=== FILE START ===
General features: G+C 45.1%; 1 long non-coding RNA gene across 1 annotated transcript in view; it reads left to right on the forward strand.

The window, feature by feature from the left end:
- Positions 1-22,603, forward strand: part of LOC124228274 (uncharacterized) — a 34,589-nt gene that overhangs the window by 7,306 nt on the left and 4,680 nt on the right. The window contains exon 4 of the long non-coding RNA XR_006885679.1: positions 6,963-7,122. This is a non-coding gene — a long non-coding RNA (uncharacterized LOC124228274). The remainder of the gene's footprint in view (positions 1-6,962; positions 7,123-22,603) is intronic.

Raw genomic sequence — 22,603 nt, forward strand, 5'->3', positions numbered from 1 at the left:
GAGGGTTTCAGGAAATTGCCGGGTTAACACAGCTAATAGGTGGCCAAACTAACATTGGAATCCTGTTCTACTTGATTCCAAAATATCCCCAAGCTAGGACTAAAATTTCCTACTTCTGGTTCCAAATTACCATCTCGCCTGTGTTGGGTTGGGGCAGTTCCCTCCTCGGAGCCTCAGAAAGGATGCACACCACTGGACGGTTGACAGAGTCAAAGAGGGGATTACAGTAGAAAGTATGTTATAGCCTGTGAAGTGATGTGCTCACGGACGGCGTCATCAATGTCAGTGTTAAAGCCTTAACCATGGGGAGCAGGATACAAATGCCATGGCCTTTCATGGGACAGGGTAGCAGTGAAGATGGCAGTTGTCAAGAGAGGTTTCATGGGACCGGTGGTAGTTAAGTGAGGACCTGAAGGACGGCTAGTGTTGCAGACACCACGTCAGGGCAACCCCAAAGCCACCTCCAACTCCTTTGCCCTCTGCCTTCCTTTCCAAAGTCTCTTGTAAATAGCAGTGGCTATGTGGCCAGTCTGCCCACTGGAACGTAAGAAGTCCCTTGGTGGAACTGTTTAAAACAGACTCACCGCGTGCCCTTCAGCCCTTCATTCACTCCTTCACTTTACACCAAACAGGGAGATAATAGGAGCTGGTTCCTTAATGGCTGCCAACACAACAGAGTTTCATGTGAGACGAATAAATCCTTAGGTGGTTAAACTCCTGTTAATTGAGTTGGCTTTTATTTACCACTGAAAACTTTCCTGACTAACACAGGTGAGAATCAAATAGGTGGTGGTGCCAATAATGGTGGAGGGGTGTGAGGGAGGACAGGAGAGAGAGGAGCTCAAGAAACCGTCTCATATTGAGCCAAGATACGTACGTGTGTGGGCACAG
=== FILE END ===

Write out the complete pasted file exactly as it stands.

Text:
General features: G+C 45.1%; 1 long non-coding RNA gene across 1 annotated transcript in view; it reads left to right on the forward strand.

The window, feature by feature from the left end:
- Positions 1-22,603, forward strand: part of LOC124228274 (uncharacterized) — a 34,589-nt gene that overhangs the window by 7,306 nt on the left and 4,680 nt on the right. The window contains exon 4 of the long non-coding RNA XR_006885679.1: positions 6,963-7,122. This is a non-coding gene — a long non-coding RNA (uncharacterized LOC124228274). The remainder of the gene's footprint in view (positions 1-6,962; positions 7,123-22,603) is intronic.

Raw genomic sequence — 22,603 nt, forward strand, 5'->3', positions numbered from 1 at the left:
GAGGGTTTCAGGAAATTGCCGGGTTAACACAGCTAATAGGTGGCCAAACTAACATTGGAATCCTGTTCTACTTGATTCCAAAATATCCCCAAGCTAGGACTAAAATTTCCTACTTCTGGTTCCAAATTACCATCTCGCCTGTGTTGGGTTGGGGCAGTTCCCTCCTCGGAGCCTCAGAAAGGATGCACACCACTGGACGGTTGACAGAGTCAAAGAGGGGATTACAGTAGAAAGTATGTTATAGCCTGTGAAGTGATGTGCTCACGGACGGCGTCATCAATGTCAGTGTTAAAGCCTTAACCATGGGGAGCAGGATACAAATGCCATGGCCTTTCATGGGACAGGGTAGCAGTGAAGATGGCAGTTGTCAAGAGAGGTTTCATGGGACCGGTGGTAGTTAAGTGAGGACCTGAAGGACGGCTAGTGTTGCAGACACCACGTCAGGGCAACCCCAAAGCCACCTCCAACTCCTTTGCCCTCTGCCTTCCTTTCCAAAGTCTCTTGTAAATAGCAGTGGCTATGTGGCCAGTCTGCCCACTGGAACGTAAGAAGTCCCTTGGTGGAACTGTTTAAAACAGACTCACCGCGTGCCCTTCAGCCCTTCATTCACTCCTTCACTTTACACCAAACAGGGAGATAATAGGAGCTGGTTCCTTAATGGCTGCCAACACAACAGAGTTTCATGTGAGACGAATAAATCCTTAGGTGGTTAAACTCCTGTTAATTGAGTTGGCTTTTATTTACCACTGAAAACTTTCCTGACTAACACAGGTGAGAATCAAATAGGTGGTGGTGCCAATAATGGTGGAGGGGTGTGAGGGAGGACAGGAGAGAGAGGAGCTCAAGAAACCGTCTCATATTGAGCCAAGATACGTACGTGTGTGGGCACAG